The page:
Today’s blog post is written by Christa Avampato, Director of Product Development, PatronManager.
This is the first in a series of two posts about how lessons from science can inform the work we do in our arts organizations. My hope is that this new lens gives all of us a fresh perspective on how we can learn from and replicate both the beauty and efficiency of nature in our work.
In January I started a Master of Science graduate program in Biomimicry through Arizona State University. Biomimicry is the study of biology (the study of all living beings) and the application of its genius to our human-built environment and products. Nature is at its core a 3.8 billion-year-old research and development lab. “Life finds a way” is not just a clever line from Jurassic Park, but one of the most profound truths of our planet. Life has found a way through the most tumultuous of times—ice ages, mass extinction events, fire, flood, and famine—and it has much to teach us.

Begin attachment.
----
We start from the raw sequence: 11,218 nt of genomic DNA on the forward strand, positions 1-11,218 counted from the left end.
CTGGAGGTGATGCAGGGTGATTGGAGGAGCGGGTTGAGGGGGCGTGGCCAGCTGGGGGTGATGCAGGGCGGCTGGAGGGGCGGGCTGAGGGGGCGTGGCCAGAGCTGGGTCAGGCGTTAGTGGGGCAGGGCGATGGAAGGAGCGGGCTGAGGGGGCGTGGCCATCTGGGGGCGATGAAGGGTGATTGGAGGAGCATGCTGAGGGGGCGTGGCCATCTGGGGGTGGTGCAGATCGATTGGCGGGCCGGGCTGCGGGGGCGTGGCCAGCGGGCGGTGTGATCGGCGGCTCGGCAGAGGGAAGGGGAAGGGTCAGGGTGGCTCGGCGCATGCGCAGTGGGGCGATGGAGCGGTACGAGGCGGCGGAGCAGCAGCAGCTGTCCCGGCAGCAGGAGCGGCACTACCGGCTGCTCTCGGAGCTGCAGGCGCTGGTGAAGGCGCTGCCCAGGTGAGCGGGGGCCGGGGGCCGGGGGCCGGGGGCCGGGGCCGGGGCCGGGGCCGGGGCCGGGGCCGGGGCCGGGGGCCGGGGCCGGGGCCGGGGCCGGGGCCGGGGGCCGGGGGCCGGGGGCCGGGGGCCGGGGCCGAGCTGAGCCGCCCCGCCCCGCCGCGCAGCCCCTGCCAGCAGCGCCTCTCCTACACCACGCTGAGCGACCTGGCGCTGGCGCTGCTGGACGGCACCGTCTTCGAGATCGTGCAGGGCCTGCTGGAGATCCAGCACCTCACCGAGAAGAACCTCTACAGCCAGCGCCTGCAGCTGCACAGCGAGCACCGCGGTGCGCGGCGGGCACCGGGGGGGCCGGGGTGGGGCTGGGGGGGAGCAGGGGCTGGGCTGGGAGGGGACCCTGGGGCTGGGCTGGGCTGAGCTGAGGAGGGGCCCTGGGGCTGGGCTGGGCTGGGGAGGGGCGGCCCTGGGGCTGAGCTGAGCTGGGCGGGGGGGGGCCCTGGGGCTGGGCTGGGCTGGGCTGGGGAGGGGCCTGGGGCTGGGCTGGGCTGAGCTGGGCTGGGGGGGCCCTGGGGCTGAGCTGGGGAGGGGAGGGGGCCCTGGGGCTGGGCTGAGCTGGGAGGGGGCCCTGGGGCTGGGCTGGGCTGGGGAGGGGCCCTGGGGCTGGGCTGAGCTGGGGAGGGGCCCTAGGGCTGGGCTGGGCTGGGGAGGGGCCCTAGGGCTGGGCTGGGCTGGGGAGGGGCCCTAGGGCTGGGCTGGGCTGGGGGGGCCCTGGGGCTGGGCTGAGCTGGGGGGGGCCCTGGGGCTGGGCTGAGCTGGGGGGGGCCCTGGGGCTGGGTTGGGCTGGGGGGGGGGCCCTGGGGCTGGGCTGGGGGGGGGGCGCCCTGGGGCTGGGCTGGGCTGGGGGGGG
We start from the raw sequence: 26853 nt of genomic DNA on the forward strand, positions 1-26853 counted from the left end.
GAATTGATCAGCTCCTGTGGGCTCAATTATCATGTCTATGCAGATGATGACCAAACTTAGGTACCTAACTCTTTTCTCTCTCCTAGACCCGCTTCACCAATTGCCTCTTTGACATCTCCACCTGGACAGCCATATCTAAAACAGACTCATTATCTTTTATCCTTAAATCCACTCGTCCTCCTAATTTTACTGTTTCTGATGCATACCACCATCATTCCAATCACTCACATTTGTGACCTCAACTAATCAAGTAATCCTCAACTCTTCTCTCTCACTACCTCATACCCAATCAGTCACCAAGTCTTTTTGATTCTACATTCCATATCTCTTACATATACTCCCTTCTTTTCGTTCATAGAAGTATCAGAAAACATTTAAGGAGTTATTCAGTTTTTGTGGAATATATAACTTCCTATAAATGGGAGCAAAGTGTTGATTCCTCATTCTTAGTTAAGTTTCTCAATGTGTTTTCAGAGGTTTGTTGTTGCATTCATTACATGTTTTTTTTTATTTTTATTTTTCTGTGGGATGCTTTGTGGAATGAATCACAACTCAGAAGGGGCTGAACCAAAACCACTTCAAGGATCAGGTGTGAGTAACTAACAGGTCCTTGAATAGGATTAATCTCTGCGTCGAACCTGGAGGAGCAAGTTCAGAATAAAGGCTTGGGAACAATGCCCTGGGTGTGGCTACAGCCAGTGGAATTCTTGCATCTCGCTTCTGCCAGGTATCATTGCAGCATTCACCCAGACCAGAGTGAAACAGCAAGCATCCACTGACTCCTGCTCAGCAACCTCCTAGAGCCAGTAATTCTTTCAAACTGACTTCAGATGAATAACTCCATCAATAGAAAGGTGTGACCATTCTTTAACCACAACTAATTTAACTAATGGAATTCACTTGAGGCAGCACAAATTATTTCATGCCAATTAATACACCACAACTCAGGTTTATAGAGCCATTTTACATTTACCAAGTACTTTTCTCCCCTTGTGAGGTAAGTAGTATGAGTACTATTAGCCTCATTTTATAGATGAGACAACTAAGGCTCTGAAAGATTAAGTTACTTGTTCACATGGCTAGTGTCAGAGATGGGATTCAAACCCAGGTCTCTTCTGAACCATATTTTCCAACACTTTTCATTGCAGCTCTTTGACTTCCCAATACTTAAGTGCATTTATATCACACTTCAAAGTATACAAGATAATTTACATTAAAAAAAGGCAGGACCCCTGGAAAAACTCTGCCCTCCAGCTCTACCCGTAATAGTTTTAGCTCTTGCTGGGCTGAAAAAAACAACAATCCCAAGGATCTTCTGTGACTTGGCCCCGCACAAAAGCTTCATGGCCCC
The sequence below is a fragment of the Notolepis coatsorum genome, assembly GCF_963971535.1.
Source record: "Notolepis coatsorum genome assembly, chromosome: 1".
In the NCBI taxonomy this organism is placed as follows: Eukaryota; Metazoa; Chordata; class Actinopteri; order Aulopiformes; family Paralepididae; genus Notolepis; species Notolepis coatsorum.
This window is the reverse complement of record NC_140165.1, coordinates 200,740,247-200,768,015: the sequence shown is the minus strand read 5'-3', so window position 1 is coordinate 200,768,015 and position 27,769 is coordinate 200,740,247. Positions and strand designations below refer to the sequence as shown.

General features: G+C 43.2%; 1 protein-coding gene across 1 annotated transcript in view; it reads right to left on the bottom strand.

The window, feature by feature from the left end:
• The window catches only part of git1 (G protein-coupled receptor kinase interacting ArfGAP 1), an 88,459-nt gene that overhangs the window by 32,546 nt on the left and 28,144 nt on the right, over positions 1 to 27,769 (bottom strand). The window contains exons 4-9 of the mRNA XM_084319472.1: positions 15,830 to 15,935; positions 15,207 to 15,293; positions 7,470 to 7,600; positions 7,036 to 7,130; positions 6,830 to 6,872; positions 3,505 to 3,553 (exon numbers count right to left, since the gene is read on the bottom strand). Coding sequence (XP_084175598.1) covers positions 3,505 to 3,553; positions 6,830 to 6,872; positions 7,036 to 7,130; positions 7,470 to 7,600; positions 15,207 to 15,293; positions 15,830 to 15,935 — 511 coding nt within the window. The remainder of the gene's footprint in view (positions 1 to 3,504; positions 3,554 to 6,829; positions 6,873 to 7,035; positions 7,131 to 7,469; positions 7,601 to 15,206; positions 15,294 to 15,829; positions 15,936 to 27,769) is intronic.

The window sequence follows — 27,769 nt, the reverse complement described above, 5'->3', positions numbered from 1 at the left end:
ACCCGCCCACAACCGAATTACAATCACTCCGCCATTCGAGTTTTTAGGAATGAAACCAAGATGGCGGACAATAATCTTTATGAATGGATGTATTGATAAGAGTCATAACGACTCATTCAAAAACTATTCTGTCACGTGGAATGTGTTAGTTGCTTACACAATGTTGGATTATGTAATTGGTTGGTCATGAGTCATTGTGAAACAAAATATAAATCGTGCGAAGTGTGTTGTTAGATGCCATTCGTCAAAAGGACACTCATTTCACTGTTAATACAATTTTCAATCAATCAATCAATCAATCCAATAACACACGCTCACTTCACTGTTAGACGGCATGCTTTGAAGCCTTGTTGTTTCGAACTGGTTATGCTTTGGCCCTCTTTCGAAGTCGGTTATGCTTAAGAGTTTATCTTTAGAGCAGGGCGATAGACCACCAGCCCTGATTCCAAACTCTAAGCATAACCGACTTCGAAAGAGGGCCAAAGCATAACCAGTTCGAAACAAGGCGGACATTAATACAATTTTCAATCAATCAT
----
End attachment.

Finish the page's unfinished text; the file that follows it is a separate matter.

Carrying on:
So, what can arts organizations learn from nature? Let’s work through an example together. For this first blog post, the question we will pose is: “How can we continue to thrive in times of scarcity?”
Every organization deals with resource scarcity on some level now and then whether that resource is time, money, or skill sets. Let’s imagine we run a theater company in a town that has a number of similar organizations all competing for the same base of audience members who have a finite amount of money to spend on going to the theater. How can we thrive in this seemingly scarce and competitive environment? Read the Article